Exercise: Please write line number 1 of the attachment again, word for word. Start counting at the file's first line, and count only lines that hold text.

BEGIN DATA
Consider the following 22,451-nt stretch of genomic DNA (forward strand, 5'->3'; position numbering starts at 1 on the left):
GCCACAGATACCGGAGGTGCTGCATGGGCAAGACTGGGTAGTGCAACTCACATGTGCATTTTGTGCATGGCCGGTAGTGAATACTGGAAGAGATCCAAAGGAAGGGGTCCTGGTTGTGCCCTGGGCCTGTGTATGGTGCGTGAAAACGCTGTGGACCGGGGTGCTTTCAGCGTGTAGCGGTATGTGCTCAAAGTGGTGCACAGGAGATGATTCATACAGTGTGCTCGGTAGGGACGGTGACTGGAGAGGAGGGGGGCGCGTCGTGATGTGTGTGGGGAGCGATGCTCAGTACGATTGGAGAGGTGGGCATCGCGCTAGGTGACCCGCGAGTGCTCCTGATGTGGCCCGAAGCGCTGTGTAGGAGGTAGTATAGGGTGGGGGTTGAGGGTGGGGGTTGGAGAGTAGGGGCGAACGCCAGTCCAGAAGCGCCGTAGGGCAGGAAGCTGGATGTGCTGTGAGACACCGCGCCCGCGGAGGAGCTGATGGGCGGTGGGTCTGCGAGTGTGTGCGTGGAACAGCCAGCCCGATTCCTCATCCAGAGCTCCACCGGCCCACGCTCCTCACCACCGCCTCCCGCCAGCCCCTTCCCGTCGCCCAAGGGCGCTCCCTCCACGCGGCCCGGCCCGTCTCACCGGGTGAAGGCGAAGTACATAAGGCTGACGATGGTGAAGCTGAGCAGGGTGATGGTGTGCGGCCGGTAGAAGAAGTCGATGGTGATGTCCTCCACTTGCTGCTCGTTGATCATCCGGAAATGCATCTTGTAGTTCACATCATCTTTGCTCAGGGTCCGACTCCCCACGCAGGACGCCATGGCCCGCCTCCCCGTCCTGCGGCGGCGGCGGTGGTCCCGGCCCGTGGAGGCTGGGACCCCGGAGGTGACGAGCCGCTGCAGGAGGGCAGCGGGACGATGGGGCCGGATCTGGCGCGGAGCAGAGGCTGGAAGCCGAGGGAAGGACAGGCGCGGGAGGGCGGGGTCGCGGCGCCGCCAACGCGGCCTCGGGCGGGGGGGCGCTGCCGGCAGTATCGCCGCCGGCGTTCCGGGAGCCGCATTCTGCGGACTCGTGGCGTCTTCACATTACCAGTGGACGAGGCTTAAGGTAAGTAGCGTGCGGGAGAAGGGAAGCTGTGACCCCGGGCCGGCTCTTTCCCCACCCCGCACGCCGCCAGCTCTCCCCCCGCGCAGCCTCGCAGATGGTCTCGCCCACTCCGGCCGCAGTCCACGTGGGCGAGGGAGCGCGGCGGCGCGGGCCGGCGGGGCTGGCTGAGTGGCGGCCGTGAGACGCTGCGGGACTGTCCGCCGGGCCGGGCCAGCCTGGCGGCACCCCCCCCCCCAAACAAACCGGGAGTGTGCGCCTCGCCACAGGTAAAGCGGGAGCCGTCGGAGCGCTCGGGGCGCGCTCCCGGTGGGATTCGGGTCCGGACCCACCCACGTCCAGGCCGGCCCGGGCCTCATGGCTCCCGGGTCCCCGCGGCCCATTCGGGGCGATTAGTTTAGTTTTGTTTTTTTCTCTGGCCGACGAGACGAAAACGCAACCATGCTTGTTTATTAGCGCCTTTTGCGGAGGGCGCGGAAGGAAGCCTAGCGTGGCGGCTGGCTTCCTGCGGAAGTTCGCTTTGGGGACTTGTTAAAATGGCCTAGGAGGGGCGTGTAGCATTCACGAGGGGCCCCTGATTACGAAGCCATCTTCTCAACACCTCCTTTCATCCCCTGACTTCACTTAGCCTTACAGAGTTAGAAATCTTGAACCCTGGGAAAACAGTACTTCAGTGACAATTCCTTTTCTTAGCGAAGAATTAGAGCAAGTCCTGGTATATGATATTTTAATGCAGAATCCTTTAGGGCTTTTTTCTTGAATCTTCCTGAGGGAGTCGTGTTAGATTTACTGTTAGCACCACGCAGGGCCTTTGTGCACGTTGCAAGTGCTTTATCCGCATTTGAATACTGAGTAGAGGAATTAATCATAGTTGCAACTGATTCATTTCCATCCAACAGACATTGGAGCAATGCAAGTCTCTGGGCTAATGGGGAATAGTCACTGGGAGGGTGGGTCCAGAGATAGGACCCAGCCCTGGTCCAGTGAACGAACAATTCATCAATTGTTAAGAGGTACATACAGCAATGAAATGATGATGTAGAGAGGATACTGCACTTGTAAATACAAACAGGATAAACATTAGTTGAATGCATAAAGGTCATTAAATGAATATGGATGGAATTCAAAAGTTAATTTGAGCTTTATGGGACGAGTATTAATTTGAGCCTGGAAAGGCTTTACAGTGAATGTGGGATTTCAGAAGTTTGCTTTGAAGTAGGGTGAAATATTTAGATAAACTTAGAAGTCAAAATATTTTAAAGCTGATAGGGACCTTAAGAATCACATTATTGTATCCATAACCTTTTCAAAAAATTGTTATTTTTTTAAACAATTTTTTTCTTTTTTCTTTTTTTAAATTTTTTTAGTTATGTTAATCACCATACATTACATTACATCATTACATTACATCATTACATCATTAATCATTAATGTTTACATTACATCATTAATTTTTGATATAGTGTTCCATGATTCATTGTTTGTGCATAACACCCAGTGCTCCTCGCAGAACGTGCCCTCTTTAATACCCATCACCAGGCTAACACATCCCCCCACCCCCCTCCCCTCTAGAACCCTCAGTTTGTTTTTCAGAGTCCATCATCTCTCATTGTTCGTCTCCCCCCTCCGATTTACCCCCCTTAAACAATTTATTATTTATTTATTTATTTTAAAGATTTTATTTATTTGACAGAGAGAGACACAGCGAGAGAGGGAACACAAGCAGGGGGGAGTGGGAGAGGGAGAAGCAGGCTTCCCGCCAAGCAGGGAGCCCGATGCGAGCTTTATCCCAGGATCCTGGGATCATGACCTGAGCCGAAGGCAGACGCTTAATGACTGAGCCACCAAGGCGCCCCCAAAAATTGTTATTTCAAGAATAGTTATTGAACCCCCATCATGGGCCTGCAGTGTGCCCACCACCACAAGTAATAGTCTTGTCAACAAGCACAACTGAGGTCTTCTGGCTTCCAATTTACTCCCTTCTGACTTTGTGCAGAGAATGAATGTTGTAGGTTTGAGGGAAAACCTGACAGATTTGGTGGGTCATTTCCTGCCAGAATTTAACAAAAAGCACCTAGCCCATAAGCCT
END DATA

Consider the following 22,451-nt stretch of genomic DNA (forward strand, 5'->3'; position numbering starts at 1 on the left):